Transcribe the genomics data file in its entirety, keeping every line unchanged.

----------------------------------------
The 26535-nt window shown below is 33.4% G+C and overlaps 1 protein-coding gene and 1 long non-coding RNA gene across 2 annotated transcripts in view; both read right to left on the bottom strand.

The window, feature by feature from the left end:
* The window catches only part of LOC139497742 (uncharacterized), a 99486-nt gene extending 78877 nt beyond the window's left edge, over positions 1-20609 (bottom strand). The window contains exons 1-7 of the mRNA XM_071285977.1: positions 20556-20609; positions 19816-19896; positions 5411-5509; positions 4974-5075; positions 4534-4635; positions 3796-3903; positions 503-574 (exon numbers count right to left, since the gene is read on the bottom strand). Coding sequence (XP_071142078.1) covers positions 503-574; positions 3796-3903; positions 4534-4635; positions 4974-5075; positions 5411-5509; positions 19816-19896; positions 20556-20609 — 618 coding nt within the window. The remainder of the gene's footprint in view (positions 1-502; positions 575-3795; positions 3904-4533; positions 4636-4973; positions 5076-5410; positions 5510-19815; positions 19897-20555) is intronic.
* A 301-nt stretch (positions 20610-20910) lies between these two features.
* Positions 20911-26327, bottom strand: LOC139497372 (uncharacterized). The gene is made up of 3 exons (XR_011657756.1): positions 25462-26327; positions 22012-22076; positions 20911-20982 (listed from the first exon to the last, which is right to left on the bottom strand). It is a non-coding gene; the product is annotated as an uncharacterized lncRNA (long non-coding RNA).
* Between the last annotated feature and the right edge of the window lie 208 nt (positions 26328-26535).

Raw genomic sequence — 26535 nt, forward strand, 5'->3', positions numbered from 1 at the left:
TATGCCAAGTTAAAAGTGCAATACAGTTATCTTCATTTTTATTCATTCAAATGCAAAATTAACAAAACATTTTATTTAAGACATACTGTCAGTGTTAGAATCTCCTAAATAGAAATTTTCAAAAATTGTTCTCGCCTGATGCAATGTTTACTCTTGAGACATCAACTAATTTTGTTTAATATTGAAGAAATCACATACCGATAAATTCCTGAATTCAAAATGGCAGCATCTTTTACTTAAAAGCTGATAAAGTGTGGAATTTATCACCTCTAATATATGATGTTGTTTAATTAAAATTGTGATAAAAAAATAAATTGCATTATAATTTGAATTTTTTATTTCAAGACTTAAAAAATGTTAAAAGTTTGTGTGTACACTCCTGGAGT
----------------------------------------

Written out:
The 26535-nt window shown below is 33.4% G+C and overlaps 1 protein-coding gene and 1 long non-coding RNA gene across 2 annotated transcripts in view; both read right to left on the bottom strand.

The window, feature by feature from the left end:
* The window catches only part of LOC139497742 (uncharacterized), a 99486-nt gene extending 78877 nt beyond the window's left edge, over positions 1-20609 (bottom strand). The window contains exons 1-7 of the mRNA XM_071285977.1: positions 20556-20609; positions 19816-19896; positions 5411-5509; positions 4974-5075; positions 4534-4635; positions 3796-3903; positions 503-574 (exon numbers count right to left, since the gene is read on the bottom strand). Coding sequence (XP_071142078.1) covers positions 503-574; positions 3796-3903; positions 4534-4635; positions 4974-5075; positions 5411-5509; positions 19816-19896; positions 20556-20609 — 618 coding nt within the window. The remainder of the gene's footprint in view (positions 1-502; positions 575-3795; positions 3904-4533; positions 4636-4973; positions 5076-5410; positions 5510-19815; positions 19897-20555) is intronic.
* A 301-nt stretch (positions 20610-20910) lies between these two features.
* Positions 20911-26327, bottom strand: LOC139497372 (uncharacterized). The gene is made up of 3 exons (XR_011657756.1): positions 25462-26327; positions 22012-22076; positions 20911-20982 (listed from the first exon to the last, which is right to left on the bottom strand). It is a non-coding gene; the product is annotated as an uncharacterized lncRNA (long non-coding RNA).
* Between the last annotated feature and the right edge of the window lie 208 nt (positions 26328-26535).

Raw genomic sequence — 26535 nt, forward strand, 5'->3', positions numbered from 1 at the left:
TATGCCAAGTTAAAAGTGCAATACAGTTATCTTCATTTTTATTCATTCAAATGCAAAATTAACAAAACATTTTATTTAAGACATACTGTCAGTGTTAGAATCTCCTAAATAGAAATTTTCAAAAATTGTTCTCGCCTGATGCAATGTTTACTCTTGAGACATCAACTAATTTTGTTTAATATTGAAGAAATCACATACCGATAAATTCCTGAATTCAAAATGGCAGCATCTTTTACTTAAAAGCTGATAAAGTGTGGAATTTATCACCTCTAATATATGATGTTGTTTAATTAAAATTGTGATAAAAAAATAAATTGCATTATAATTTGAATTTTTTATTTCAAGACTTAAAAAATGTTAAAAGTTTGTGTGTACACTCCTGGAGT